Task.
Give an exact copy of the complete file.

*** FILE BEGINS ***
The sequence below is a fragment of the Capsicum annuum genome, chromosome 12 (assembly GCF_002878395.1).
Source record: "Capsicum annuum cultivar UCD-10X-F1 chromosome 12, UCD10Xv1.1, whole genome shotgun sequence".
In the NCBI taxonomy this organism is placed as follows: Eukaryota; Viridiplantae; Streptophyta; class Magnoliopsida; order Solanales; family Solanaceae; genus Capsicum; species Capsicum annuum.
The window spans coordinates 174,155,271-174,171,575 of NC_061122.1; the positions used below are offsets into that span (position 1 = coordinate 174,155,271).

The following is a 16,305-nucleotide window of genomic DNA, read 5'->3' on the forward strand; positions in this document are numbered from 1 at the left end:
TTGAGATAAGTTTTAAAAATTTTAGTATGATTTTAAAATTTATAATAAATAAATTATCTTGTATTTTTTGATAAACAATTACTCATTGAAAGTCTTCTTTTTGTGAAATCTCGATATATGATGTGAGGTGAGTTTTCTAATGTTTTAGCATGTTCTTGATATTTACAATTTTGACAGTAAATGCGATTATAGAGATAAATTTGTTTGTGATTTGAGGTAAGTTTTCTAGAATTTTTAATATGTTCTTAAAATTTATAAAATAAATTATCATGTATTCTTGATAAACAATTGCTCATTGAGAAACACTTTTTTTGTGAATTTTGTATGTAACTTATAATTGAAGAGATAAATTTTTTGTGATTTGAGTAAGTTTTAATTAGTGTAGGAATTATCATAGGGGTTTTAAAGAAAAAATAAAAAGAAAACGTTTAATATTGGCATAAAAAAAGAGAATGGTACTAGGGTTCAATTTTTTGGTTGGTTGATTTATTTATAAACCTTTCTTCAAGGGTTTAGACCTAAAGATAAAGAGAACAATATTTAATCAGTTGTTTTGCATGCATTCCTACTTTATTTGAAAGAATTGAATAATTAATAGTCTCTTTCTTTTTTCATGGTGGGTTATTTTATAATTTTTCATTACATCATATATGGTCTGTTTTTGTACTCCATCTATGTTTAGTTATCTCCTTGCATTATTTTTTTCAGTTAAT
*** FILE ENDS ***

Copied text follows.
The sequence below is a fragment of the Capsicum annuum genome, chromosome 12 (assembly GCF_002878395.1).
Source record: "Capsicum annuum cultivar UCD-10X-F1 chromosome 12, UCD10Xv1.1, whole genome shotgun sequence".
In the NCBI taxonomy this organism is placed as follows: Eukaryota; Viridiplantae; Streptophyta; class Magnoliopsida; order Solanales; family Solanaceae; genus Capsicum; species Capsicum annuum.
The window spans coordinates 174,155,271-174,171,575 of NC_061122.1; the positions used below are offsets into that span (position 1 = coordinate 174,155,271).

The following is a 16,305-nucleotide window of genomic DNA, read 5'->3' on the forward strand; positions in this document are numbered from 1 at the left end:
TTGAGATAAGTTTTAAAAATTTTAGTATGATTTTAAAATTTATAATAAATAAATTATCTTGTATTTTTTGATAAACAATTACTCATTGAAAGTCTTCTTTTTGTGAAATCTCGATATATGATGTGAGGTGAGTTTTCTAATGTTTTAGCATGTTCTTGATATTTACAATTTTGACAGTAAATGCGATTATAGAGATAAATTTGTTTGTGATTTGAGGTAAGTTTTCTAGAATTTTTAATATGTTCTTAAAATTTATAAAATAAATTATCATGTATTCTTGATAAACAATTGCTCATTGAGAAACACTTTTTTTGTGAATTTTGTATGTAACTTATAATTGAAGAGATAAATTTTTTGTGATTTGAGTAAGTTTTAATTAGTGTAGGAATTATCATAGGGGTTTTAAAGAAAAAATAAAAAGAAAACGTTTAATATTGGCATAAAAAAAGAGAATGGTACTAGGGTTCAATTTTTTGGTTGGTTGATTTATTTATAAACCTTTCTTCAAGGGTTTAGACCTAAAGATAAAGAGAACAATATTTAATCAGTTGTTTTGCATGCATTCCTACTTTATTTGAAAGAATTGAATAATTAATAGTCTCTTTCTTTTTTCATGGTGGGTTATTTTATAATTTTTCATTACATCATATATGGTCTGTTTTTGTACTCCATCTATGTTTAGTTATCTCCTTGCATTATTTTTTTCAGTTAAT